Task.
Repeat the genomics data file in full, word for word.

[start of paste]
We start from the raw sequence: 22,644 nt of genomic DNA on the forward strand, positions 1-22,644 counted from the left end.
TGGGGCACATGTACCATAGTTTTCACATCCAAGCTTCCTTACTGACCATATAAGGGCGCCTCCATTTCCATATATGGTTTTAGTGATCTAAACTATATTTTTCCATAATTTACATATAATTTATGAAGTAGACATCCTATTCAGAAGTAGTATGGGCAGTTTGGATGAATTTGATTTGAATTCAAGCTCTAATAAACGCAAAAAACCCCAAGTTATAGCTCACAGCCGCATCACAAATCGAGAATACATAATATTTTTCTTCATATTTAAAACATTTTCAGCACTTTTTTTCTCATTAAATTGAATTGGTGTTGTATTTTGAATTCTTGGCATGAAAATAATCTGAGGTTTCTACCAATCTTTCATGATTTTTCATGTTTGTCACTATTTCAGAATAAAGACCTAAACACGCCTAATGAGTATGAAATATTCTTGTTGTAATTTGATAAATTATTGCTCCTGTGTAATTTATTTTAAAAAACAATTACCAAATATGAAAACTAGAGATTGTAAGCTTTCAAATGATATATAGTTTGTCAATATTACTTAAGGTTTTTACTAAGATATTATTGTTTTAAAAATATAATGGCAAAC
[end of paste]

We start from the raw sequence: 22,644 nt of genomic DNA on the forward strand, positions 1-22,644 counted from the left end.
TGGGGCACATGTACCATAGTTTTCACATCCAAGCTTCCTTACTGACCATATAAGGGCGCCTCCATTTCCATATATGGTTTTAGTGATCTAAACTATATTTTTCCATAATTTACATATAATTTATGAAGTAGACATCCTATTCAGAAGTAGTATGGGCAGTTTGGATGAATTTGATTTGAATTCAAGCTCTAATAAACGCAAAAAACCCCAAGTTATAGCTCACAGCCGCATCACAAATCGAGAATACATAATATTTTTCTTCATATTTAAAACATTTTCAGCACTTTTTTTCTCATTAAATTGAATTGGTGTTGTATTTTGAATTCTTGGCATGAAAATAATCTGAGGTTTCTACCAATCTTTCATGATTTTTCATGTTTGTCACTATTTCAGAATAAAGACCTAAACACGCCTAATGAGTATGAAATATTCTTGTTGTAATTTGATAAATTATTGCTCCTGTGTAATTTATTTTAAAAAACAATTACCAAATATGAAAACTAGAGATTGTAAGCTTTCAAATGATATATAGTTTGTCAATATTACTTAAGGTTTTTACTAAGATATTATTGTTTTAAAAATATAATGGCAAAC